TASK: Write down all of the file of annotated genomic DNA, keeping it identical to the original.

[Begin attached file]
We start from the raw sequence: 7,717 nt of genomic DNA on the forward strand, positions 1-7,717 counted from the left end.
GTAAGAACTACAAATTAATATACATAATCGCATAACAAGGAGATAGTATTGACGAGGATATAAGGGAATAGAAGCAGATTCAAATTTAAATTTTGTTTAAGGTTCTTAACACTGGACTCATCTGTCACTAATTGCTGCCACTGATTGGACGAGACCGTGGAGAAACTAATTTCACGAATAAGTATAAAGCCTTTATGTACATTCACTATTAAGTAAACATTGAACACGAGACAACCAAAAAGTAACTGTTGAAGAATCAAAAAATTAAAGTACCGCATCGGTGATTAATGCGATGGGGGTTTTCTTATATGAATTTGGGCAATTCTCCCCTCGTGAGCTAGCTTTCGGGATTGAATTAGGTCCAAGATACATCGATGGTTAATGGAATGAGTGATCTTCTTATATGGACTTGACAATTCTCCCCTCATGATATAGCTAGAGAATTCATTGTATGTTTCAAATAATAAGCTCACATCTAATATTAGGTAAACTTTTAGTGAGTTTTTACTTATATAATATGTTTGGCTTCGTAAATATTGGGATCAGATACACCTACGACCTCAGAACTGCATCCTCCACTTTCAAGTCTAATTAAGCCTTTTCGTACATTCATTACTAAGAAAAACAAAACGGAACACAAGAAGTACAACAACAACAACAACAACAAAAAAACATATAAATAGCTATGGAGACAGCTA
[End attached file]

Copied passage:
We start from the raw sequence: 7,717 nt of genomic DNA on the forward strand, positions 1-7,717 counted from the left end.
GTAAGAACTACAAATTAATATACATAATCGCATAACAAGGAGATAGTATTGACGAGGATATAAGGGAATAGAAGCAGATTCAAATTTAAATTTTGTTTAAGGTTCTTAACACTGGACTCATCTGTCACTAATTGCTGCCACTGATTGGACGAGACCGTGGAGAAACTAATTTCACGAATAAGTATAAAGCCTTTATGTACATTCACTATTAAGTAAACATTGAACACGAGACAACCAAAAAGTAACTGTTGAAGAATCAAAAAATTAAAGTACCGCATCGGTGATTAATGCGATGGGGGTTTTCTTATATGAATTTGGGCAATTCTCCCCTCGTGAGCTAGCTTTCGGGATTGAATTAGGTCCAAGATACATCGATGGTTAATGGAATGAGTGATCTTCTTATATGGACTTGACAATTCTCCCCTCATGATATAGCTAGAGAATTCATTGTATGTTTCAAATAATAAGCTCACATCTAATATTAGGTAAACTTTTAGTGAGTTTTTACTTATATAATATGTTTGGCTTCGTAAATATTGGGATCAGATACACCTACGACCTCAGAACTGCATCCTCCACTTTCAAGTCTAATTAAGCCTTTTCGTACATTCATTACTAAGAAAAACAAAACGGAACACAAGAAGTACAACAACAACAACAACAACAAAAAAACATATAAATAGCTATGGAGACAGCTA